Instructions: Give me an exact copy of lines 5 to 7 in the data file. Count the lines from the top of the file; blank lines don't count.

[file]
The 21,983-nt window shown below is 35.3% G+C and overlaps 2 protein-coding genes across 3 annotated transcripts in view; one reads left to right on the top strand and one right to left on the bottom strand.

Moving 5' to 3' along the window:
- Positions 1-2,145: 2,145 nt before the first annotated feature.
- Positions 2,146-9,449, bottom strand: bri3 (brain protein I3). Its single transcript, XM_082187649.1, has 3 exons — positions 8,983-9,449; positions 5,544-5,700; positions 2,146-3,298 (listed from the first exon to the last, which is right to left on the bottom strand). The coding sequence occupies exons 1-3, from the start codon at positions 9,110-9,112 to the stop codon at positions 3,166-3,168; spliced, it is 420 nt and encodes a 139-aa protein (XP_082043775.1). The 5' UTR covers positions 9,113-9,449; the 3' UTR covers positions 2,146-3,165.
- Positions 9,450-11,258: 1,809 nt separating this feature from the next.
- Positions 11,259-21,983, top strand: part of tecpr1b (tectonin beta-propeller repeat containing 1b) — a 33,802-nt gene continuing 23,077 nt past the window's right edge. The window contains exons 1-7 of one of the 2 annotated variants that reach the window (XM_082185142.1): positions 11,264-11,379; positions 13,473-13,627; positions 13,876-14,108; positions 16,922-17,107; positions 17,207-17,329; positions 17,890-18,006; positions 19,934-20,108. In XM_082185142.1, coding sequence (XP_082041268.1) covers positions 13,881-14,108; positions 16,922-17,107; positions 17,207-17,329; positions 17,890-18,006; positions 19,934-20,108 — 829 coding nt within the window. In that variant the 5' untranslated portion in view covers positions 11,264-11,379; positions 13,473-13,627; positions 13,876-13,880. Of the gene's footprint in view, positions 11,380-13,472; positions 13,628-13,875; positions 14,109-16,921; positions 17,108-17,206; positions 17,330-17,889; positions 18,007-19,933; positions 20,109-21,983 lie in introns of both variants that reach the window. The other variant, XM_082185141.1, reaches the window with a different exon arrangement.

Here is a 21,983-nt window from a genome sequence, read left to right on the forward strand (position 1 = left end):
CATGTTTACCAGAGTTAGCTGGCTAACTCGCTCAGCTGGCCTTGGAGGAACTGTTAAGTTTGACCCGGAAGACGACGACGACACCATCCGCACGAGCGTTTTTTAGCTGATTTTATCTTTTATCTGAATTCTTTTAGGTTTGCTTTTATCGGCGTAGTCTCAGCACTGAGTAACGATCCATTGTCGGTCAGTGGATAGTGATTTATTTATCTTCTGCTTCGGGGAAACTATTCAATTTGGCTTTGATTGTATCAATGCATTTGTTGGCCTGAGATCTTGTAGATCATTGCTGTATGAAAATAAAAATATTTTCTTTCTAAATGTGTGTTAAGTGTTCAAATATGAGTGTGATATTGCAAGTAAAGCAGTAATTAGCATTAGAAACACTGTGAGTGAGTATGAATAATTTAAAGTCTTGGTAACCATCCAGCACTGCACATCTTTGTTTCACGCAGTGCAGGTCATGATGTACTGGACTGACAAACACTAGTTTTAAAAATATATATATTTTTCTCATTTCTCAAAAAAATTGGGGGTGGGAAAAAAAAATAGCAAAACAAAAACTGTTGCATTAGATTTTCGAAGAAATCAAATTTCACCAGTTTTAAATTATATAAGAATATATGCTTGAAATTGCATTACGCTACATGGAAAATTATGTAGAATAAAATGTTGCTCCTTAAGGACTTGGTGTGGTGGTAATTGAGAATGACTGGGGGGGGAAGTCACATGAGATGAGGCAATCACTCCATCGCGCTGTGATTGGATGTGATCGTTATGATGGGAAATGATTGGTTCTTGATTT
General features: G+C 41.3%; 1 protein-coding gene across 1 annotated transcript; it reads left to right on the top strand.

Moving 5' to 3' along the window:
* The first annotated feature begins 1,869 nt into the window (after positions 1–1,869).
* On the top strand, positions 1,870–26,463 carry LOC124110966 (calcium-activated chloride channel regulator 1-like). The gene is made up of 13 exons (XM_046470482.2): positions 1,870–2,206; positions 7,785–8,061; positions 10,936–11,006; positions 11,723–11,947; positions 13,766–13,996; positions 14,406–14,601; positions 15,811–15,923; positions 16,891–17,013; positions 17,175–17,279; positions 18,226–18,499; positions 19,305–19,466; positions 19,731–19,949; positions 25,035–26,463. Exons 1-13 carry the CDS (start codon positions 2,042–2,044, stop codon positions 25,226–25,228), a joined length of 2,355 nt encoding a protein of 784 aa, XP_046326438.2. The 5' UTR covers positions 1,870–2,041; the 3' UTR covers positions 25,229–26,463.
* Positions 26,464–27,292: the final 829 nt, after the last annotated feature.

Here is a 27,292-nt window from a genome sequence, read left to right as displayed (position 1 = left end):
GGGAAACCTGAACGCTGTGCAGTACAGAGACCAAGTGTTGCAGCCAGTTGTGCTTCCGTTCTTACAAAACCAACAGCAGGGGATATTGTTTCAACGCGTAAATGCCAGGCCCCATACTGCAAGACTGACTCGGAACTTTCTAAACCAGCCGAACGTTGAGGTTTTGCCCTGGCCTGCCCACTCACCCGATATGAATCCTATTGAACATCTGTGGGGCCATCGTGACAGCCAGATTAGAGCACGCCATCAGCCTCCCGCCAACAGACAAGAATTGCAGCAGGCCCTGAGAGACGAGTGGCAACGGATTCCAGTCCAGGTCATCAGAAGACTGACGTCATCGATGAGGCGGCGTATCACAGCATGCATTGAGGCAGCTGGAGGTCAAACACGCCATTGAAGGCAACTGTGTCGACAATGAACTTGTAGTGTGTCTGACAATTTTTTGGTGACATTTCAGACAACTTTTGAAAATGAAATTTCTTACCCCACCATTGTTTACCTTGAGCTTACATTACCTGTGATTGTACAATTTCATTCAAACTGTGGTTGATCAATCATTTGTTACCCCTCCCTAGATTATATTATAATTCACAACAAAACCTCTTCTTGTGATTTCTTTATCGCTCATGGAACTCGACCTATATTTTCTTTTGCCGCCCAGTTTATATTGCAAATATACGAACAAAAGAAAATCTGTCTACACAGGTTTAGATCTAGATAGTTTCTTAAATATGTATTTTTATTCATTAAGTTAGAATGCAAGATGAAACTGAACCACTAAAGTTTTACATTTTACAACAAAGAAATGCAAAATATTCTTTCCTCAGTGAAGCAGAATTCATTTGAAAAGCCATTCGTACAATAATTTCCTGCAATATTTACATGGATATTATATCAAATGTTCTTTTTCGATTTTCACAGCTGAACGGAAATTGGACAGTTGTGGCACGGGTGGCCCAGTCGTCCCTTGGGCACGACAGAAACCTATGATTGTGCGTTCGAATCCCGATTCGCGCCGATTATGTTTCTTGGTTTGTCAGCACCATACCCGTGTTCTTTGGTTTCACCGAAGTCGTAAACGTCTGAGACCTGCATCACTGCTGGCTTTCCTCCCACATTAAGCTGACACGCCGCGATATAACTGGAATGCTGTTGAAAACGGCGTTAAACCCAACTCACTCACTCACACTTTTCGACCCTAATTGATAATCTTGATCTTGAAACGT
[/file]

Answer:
- Positions 9,450-11,258: 1,809 nt separating this feature from the next.
- Positions 11,259-21,983, top strand: part of tecpr1b (tectonin beta-propeller repeat containing 1b) — a 33,802-nt gene continuing 23,077 nt past the window's right edge. The window contains exons 1-7 of one of the 2 annotated variants that reach the window (XM_082185142.1): positions 11,264-11,379; positions 13,473-13,627; positions 13,876-14,108; positions 16,922-17,107; positions 17,207-17,329; positions 17,890-18,006; positions 19,934-20,108. In XM_082185142.1, coding sequence (XP_082041268.1) covers positions 13,881-14,108; positions 16,922-17,107; positions 17,207-17,329; positions 17,890-18,006; positions 19,934-20,108 — 829 coding nt within the window. In that variant the 5' untranslated portion in view covers positions 11,264-11,379; positions 13,473-13,627; positions 13,876-13,880. Of the gene's footprint in view, positions 11,380-13,472; positions 13,628-13,875; positions 14,109-16,921; positions 17,108-17,206; positions 17,330-17,889; positions 18,007-19,933; positions 20,109-21,983 lie in introns of both variants that reach the window. The other variant, XM_082185141.1, reaches the window with a different exon arrangement.

Here is a 21,983-nt window from a genome sequence, read left to right on the forward strand (position 1 = left end):